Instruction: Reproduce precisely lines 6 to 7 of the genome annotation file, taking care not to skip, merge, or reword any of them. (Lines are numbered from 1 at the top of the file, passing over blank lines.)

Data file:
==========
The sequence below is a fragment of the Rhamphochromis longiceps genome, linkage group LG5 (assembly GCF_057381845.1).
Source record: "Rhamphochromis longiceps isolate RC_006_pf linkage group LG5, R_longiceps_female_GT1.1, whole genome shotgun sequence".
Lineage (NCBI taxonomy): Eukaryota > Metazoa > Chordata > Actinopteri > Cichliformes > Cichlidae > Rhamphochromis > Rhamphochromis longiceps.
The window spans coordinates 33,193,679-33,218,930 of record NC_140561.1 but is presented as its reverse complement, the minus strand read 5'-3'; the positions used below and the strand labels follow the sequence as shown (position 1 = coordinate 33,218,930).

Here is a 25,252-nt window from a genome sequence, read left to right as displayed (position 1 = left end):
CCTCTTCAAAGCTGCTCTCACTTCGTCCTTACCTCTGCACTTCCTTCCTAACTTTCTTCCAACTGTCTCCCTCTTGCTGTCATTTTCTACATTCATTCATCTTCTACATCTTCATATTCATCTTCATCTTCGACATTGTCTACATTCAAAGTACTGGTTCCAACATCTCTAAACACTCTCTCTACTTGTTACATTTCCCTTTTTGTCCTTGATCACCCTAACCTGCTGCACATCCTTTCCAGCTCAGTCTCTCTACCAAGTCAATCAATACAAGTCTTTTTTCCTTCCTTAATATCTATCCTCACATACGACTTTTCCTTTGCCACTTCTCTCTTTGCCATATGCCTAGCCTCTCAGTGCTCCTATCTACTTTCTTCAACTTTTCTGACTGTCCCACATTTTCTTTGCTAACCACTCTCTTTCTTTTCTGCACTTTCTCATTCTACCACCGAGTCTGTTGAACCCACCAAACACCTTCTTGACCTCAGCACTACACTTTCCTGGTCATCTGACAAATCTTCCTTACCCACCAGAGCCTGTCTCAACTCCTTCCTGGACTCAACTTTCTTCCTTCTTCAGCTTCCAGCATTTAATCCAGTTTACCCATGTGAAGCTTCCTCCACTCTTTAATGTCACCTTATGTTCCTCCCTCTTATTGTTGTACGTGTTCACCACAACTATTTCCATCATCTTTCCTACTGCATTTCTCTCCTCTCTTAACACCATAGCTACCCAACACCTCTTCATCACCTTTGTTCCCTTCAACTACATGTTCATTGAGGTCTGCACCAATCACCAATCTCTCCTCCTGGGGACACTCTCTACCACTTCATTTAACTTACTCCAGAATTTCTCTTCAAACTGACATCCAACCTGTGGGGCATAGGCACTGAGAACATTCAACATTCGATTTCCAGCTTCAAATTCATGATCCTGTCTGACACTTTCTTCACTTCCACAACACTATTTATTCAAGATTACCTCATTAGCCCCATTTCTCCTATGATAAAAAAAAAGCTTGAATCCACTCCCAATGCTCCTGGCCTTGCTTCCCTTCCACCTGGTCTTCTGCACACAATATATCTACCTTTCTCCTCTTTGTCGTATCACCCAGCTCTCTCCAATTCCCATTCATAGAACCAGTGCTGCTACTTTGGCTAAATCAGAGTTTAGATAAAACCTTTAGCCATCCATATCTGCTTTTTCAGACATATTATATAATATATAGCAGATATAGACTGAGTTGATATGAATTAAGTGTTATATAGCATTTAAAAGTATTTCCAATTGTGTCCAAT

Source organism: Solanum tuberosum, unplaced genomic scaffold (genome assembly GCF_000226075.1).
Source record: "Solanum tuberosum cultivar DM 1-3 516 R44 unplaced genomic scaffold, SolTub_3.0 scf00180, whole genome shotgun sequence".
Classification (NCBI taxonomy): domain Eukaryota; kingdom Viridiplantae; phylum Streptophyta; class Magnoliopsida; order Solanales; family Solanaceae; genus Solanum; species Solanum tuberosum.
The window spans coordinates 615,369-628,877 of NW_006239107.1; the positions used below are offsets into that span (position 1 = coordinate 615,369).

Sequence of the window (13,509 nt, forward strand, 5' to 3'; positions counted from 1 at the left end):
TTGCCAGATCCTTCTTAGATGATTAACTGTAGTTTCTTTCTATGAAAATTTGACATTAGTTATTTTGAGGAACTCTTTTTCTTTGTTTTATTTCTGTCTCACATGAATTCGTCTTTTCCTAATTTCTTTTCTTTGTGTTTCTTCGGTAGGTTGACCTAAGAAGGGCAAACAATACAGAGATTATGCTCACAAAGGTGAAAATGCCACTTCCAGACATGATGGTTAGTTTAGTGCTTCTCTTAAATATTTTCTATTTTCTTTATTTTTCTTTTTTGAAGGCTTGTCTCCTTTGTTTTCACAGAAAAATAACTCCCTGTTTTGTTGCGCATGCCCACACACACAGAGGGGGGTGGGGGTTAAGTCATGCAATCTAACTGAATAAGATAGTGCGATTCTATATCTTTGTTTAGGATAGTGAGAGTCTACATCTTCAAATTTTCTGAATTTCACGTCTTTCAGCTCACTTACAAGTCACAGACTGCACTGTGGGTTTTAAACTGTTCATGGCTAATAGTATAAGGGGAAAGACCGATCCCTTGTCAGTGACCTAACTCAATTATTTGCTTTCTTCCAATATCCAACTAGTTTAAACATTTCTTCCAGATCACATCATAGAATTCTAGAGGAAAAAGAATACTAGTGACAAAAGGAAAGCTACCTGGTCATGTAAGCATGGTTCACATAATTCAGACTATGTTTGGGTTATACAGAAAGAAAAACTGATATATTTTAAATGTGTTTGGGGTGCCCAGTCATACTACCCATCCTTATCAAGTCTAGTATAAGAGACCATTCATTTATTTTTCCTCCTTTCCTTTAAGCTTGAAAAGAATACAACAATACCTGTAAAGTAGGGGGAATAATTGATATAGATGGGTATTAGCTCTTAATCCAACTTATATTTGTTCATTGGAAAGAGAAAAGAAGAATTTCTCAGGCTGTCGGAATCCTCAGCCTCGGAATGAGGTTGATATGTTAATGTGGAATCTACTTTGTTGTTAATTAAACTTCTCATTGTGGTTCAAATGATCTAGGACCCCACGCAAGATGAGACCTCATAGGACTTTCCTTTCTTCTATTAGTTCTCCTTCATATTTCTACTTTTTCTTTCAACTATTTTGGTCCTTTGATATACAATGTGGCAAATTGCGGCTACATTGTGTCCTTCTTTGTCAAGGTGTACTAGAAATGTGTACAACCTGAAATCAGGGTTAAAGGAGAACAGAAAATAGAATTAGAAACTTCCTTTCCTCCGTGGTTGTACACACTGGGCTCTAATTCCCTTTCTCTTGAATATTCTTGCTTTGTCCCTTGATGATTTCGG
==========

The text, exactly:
CCTCTTCAAAGCTGCTCTCACTTCGTCCTTACCTCTGCACTTCCTTCCTAACTTTCTTCCAACTGTCTCCCTCTTGCTGTCATTTTCTACATTCATTCATCTTCTACATCTTCATATTCATCTTCATCTTCGACATTGTCTACATTCAAAGTACTGGTTCCAACATCTCTAAACACTCTCTCTACTTGTTACATTTCCCTTTTTGTCCTTGATCACCCTAACCTGCTGCACATCCTTTCCAGCTCAGTCTCTCTACCAAGTCAATCAATACAAGTCTTTTTTCCTTCCTTAATATCTATCCTCACATACGACTTTTCCTTTGCCACTTCTCTCTTTGCCATATGCCTAGCCTCTCAGTGCTCCTATCTACTTTCTTCAACTTTTCTGACTGTCCCACATTTTCTTTGCTAACCACTCTCTTTCTTTTCTGCACTTTCTCATTCTACCACCGAGTCTGTTGAACCCACCAAACACCTTCTTGACCTCAGCACTACACTTTCCTGGTCATCTGACAAATCTTCCTTACCCACCAGAGCCTGTCTCAACTCCTTCCTGGACTCAACTTTCTTCCTTCTTCAGCTTCCAGCATTTAATCCAGTTTACCCATGTGAAGCTTCCTCCACTCTTTAATGTCACCTTATGTTCCTCCCTCTTATTGTTGTACGTGTTCACCACAACTATTTCCATCATCTTTCCTACTGCATTTCTCTCCTCTCTTAACACCATAGCTACCCAACACCTCTTCATCACCTTTGTTCCCTTCAACTACATGTTCATTGAGGTCTGCACCAATCACCAATCTCTCCTCCTGGGGACACTCTCTACCACTTCATTTAACTTACTCCAGAATTTCTCTTCAAACTGACATCCAACCTGTGGGGCATAGGCACTGAGAACATTCAACATTCGATTTCCAGCTTCAAATTCATGATCCTGTCTGACACTTTCTTCACTTCCACAACACTATTTATTCAAGATTACCTCATTAGCCCCATTTCTCCTATGATAAAAAAAAAGCTTGAATCCACTCCCAATGCTCCTGGCCTTGCTTCCCTTCCACCTGGTCTTCTGCACACAATATATCTACCTTTCTCCTCTTTGTCGTATCACCCAGCTCTCTCCAATTCCCATTCATAGAACCAGTGCTGCTACTTTGGCTAAATCAGAGTTTAGATAAAACCTTTAGCCATCCATATCTGCTTTTTCAGACATATTATATAATATATAGCAGATATAGACTGAGTTGATATGAATTAAGTGTTATATAGCATTTAAAAGTATTTCCAATTGTGTCCAAT

Source organism: Solanum tuberosum, unplaced genomic scaffold (genome assembly GCF_000226075.1).